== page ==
Column: Dodgers’ stressful season needed extra innings, but they’re back where they were supposed to be


After all this, a field filled with bear hugs, faces buried in shoulders, calloused fingers pointing to the sky.

After six months of insults and injuries, a crown.

“Here we are again,’’ Kenley Jansen said with a champagne-stained grin.

Two days after clinching a playoff spot, the Dodgers completed their turbulent regular season Monday by grabbing a bigger prize in a 5-2 victory over the Colorado Rockies at Dodger Stadium that gave them their sixth consecutive National League West division title.


After all this, another perfect spot for a second consecutive World Series run.

The Dodgers will open the best-of-five division series Thursday in the best possible place against a seemingly overmatched, young opponent with their best rested pitcher.

Dodger Stadium. Atlanta Braves. Clayton Kershaw.

How did this happen?

How does a team that spent much of the summer battling through injuries and inconsistency wind up donning division championship T-shirts and caps and rolling around on the infield grass, and triumphantly addressing a screaming crowd on the first day of October after the 163rd game of a 162-game season?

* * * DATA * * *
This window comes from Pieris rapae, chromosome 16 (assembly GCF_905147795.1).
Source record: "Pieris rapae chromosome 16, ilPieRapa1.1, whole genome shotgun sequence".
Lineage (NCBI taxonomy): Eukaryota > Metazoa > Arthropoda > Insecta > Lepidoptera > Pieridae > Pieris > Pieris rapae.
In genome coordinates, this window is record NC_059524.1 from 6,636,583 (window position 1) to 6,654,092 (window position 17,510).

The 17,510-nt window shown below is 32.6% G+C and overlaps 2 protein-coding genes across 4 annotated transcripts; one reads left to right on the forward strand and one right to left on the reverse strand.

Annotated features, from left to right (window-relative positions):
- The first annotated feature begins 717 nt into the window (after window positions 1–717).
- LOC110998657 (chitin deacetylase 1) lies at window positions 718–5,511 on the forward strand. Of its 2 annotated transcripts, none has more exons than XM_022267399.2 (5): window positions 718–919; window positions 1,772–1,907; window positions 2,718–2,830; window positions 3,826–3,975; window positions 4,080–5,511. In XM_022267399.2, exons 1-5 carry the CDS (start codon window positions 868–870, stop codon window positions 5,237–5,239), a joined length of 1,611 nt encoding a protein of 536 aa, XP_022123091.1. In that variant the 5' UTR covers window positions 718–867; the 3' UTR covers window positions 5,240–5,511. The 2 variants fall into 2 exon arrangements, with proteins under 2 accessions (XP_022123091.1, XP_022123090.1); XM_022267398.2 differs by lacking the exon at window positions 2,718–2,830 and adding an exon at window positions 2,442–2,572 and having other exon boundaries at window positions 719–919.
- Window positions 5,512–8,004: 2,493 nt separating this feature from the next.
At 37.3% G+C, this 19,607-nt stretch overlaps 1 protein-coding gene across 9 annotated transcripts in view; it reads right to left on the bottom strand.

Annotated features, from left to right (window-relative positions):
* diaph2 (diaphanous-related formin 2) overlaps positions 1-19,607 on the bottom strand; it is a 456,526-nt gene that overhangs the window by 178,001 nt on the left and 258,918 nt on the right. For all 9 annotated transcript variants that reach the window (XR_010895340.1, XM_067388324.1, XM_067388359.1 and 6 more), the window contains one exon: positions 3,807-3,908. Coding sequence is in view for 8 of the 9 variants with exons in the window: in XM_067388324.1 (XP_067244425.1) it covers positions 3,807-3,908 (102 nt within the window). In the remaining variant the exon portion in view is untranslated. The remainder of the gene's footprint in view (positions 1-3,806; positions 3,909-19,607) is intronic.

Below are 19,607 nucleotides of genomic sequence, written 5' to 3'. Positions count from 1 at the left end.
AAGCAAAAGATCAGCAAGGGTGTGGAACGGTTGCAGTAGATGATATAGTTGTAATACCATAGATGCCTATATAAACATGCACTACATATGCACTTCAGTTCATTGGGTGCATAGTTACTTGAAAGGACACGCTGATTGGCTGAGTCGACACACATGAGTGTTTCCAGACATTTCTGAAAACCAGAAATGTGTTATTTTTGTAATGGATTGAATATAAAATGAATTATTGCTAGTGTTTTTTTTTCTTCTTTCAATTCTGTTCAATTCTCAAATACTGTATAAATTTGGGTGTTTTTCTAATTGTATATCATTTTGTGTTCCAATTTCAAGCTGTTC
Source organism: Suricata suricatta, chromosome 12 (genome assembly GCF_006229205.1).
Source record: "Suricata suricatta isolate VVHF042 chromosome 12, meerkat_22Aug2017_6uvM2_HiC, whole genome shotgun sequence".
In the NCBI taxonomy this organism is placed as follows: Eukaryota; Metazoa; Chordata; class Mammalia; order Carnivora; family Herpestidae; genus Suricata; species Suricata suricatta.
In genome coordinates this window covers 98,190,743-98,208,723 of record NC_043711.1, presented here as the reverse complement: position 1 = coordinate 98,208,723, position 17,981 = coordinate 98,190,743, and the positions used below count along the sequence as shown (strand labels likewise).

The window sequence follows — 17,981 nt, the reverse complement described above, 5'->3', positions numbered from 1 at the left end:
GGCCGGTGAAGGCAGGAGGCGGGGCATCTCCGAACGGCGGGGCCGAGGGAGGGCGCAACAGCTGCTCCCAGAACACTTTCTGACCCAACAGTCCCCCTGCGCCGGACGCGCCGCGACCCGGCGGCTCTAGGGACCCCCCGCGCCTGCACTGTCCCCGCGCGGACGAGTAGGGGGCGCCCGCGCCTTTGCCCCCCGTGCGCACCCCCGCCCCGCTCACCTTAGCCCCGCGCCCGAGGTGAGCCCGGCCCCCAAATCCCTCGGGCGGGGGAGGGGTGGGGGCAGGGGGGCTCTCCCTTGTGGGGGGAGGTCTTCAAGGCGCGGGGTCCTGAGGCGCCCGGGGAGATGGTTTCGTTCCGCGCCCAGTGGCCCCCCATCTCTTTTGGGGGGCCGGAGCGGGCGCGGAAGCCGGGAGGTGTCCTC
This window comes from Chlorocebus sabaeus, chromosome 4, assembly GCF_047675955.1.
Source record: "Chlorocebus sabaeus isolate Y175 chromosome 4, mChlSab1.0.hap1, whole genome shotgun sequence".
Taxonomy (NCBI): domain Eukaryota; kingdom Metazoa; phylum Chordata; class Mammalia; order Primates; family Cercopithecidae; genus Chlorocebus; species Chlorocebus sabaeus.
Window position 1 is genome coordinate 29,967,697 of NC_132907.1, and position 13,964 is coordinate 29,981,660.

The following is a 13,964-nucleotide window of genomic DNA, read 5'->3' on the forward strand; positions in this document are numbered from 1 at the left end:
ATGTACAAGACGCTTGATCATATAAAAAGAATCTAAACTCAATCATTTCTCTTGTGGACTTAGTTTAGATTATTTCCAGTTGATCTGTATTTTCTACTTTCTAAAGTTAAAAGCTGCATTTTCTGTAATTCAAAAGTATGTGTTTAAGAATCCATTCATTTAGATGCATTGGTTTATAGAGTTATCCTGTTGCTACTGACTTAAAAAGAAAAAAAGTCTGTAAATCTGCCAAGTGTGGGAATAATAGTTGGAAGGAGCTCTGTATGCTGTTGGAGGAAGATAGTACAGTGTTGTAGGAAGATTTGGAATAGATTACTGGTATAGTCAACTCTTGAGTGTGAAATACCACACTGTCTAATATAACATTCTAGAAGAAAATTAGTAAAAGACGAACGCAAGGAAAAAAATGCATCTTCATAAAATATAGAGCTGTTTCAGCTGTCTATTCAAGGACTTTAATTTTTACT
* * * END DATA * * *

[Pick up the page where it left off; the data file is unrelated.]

Shortly after Jansen whiffed Gerardo Parra through the late afternoon shadows to end this game, some teammates grabbed a microphone to speak to the thousands of remaining sweat-soaked fans.

First up, Justin Turner, who shouted, “That’s six in a row, baby! … we’re just getting started!’’

Next up, Matt Kemp, who hollered, “Let’s bring it, baby … let’s keep this ride going, baby!’’

Finally, here came Walker Buehler, the baby-faced, 24-year-old pitching hero who held the powerful Rockies to one hit before leaving in the seventh inning.

The fans chanted, “Bueh-ler!” Buehler chanted back, sort of, announcing with an expletive, “This is the loudest I’ve ever seen this place. We need this the whole ... playoffs! Sorry kids.’’

The crowd laughed. His language was forgiven. All these occasionally fallible Dodgers earned a measure of forgiveness for their summer-long imperfections on a day that resembled a glorious ride through Dodgers history.